OU plans to expand resources in the Institutional Equity Office and Gender and Equality Center, providing additional training and hiring for five positions to address sexual misconduct and discrimination.
Bobby Mason, OU Title IX coordinator and Equal Opportunity officer, said the office plans to hire two new investigators — one for both the Norman and Health Sciences Center campuses — and an intake coordinator. The Norman campus investigator will focus on the Equal Opportunity Office.
“The other position that I’m most happy about is the intake coordinator position,” Mason said. “An individual who can take that intake in our processes to make sure that anybody who comes to our office, that we take steps to make sure they're safe, make sure they're knowledgeable in all the resources that are available to them.”
The intake coordinator will deal directly with reporters of sexual misconduct, and help educate victims on resources available to them, Mason said. The intake process is the first thing a complainant experiences when making a report to Title IX, a time for them to share their story and decide if they would like an investigation conducted.
As of now, whoever performs the intake would then also become the investigator on the case, if the complainant chose to go through with an investigation. Having someone who only performs intakes will allow investigators to better focus on investigations, Mason said.
Erin Simpson, director of the GEC, said the center is hiring for two new positions — an outreach coordinator and a training and development coordinator. Both positions will expand OU Advocates, a resource available for individuals who experience sexual violence but are not ready to report to Title IX or the police.
The outreach coordinator will help make everyone on campus feel like the GEC is a place they can go and utilize its resources, Simpson said.
The training and development coordinator will be a dedicated employee to hold training seminars the GEC has previously offered, including training on gender based violence prevention and implicit bias.
“We know that, statistically, nationally, the people that seek advocacy services or the people that report issues of gender based violence or sexual assault tend to be straight white women,” Simpson said. “But statistically, that's not where the most violence is occurring, and so we want to make sure that (for) everyone on here, the GEC is a safe space for them to seek support resources and confidential advocacy support.”
The expanded investment in Title IX was influenced by a “series of recommendations” from Mason to Harroz and the OU Board of Regents, according to an OU press release.
The recommendations also included an increase in sexual violence and harassment training beyond what is already required of students and employees, raising awareness of resources available to those who experience misconduct or discrimination and anticipating new Title IX guidelines from the Department of Education, according to the release.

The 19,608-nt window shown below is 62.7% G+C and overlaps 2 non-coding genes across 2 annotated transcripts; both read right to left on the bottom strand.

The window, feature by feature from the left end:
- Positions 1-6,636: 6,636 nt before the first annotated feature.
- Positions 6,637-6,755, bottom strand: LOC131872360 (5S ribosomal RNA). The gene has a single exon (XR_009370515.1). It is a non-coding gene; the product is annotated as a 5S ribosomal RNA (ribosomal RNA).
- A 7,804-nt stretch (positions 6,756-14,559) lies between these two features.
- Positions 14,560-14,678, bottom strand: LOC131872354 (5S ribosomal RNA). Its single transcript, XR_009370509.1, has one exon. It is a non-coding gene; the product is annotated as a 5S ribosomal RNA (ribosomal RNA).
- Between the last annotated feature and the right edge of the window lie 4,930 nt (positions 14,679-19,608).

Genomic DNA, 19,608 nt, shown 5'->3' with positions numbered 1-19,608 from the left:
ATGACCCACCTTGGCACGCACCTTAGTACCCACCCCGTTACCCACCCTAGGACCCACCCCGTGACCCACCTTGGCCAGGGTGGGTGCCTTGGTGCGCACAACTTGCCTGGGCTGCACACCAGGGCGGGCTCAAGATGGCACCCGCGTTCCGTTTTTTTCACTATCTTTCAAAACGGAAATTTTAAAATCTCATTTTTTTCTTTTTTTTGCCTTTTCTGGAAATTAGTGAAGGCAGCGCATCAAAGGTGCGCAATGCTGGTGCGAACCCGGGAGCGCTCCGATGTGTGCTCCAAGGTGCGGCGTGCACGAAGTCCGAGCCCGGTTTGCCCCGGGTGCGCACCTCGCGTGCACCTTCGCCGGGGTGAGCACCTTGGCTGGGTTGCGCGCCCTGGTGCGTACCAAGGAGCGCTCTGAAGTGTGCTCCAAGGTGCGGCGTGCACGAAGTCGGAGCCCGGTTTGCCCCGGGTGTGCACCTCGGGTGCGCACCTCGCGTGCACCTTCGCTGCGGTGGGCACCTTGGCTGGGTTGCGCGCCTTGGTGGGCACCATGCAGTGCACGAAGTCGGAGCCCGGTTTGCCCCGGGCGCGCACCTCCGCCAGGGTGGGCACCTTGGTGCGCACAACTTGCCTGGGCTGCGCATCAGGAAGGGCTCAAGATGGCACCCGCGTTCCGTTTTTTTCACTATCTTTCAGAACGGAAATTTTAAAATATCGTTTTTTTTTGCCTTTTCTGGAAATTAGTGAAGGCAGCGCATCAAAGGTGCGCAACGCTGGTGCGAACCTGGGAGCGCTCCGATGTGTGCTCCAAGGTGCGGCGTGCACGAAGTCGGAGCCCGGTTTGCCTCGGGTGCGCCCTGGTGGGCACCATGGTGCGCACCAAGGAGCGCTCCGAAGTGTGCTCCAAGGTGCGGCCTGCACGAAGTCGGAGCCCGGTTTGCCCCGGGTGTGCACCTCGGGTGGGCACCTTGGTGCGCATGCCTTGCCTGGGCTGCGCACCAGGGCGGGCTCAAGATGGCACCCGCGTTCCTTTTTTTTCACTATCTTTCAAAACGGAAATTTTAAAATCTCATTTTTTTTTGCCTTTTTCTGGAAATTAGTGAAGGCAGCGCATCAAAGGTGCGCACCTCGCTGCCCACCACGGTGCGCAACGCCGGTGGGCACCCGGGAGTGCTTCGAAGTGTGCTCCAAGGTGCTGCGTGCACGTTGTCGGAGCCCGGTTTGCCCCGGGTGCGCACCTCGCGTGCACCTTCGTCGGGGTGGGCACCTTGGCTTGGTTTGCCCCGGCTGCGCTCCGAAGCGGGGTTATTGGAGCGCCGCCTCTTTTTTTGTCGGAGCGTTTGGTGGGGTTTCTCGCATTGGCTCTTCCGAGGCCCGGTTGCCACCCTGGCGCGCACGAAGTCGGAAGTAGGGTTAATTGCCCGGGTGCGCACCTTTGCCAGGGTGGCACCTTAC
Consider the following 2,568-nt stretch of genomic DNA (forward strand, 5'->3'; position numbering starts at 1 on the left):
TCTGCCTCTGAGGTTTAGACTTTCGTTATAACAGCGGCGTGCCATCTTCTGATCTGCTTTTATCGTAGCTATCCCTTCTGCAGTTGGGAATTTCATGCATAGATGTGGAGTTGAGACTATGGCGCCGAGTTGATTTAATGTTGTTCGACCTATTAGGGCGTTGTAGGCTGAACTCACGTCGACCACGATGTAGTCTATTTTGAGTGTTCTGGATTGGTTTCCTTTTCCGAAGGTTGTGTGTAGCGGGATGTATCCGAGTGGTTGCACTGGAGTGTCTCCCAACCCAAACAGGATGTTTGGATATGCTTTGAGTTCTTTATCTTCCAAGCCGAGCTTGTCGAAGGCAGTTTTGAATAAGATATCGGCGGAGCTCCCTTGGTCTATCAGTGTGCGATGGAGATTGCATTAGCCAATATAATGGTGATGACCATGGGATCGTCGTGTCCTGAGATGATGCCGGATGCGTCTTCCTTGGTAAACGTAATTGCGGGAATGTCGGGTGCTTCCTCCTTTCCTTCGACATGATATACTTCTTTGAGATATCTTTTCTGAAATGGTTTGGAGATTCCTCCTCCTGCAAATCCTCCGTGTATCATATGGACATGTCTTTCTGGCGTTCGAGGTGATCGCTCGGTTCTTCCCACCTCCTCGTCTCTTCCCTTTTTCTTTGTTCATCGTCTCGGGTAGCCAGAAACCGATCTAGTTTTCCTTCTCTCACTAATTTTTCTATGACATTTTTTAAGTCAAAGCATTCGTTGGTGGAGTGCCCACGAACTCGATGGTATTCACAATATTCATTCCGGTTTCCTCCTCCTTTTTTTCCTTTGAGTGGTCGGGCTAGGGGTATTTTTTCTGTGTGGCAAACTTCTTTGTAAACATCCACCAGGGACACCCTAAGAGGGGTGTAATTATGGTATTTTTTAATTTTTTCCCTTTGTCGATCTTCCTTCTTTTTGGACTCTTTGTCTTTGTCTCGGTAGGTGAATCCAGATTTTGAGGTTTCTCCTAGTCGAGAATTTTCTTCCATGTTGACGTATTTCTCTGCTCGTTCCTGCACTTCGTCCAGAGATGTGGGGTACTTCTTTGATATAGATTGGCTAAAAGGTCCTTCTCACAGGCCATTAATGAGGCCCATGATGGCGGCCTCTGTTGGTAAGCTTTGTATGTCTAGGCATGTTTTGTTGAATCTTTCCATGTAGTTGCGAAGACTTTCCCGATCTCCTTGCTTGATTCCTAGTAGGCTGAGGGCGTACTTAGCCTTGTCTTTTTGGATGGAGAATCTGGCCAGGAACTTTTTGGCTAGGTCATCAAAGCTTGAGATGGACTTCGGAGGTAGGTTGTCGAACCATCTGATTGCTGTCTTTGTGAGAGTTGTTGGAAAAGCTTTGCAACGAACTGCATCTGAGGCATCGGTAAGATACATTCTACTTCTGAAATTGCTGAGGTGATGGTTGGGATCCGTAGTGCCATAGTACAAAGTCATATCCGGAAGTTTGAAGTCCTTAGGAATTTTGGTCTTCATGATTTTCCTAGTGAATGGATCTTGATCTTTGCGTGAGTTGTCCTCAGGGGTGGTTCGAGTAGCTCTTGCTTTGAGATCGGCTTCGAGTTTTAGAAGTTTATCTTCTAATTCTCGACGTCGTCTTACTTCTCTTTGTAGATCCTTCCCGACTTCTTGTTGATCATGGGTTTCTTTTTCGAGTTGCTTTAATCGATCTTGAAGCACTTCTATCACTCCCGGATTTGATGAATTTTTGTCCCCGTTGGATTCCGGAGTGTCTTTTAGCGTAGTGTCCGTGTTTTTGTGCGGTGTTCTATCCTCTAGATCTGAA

The university is “actively recruiting” candidates for these positions, and Mason said he hopes to have the three new positions filled by Oct. 1. Simpson said she hopes to have the GEC positions filled by the same date.
Mason said he hopes to clear up “confusion” about how the office works and the resources it offers through better education about the Title IX procedures at OU.
“I think that the issue that we have is really focusing … on better education, better awareness of what we do, how our process works, what resources are available as a part of the overall process,” Mason said. “I think by having additional resources, by focusing on additional education and awareness, those are the keys to us addressing those issues.”
David Surratt, vice president of Student Affairs and dean of students, said he hopes a better understanding of how Title IX operates and the investment in additional employees will build community trust in the office and help students feel more comfortable reporting sexual misconduct.
“My hope is that we continue to build trust (in) our processes and the way that students engage with them that if they are impacted by sexual violence,” Surratt said. “I think...what's important about having confidential resources is that you can go to those folks (and) ask questions without an expectation necessarily of having to report and go through the investigative process.”
Harroz announced OU’s Title IX office was under review following the June 27 Board of Regents meeting. Mason said the creation of the new positions was influenced by that review.
“These are part of that larger review to ensure that we're providing the best services that we can, and that we continue to set a high bar for doing what we do and doing it well,” Mason said. “I think a lot of what we saw this summer did resolve in these additional resources.”
Jana Allen contributed to this report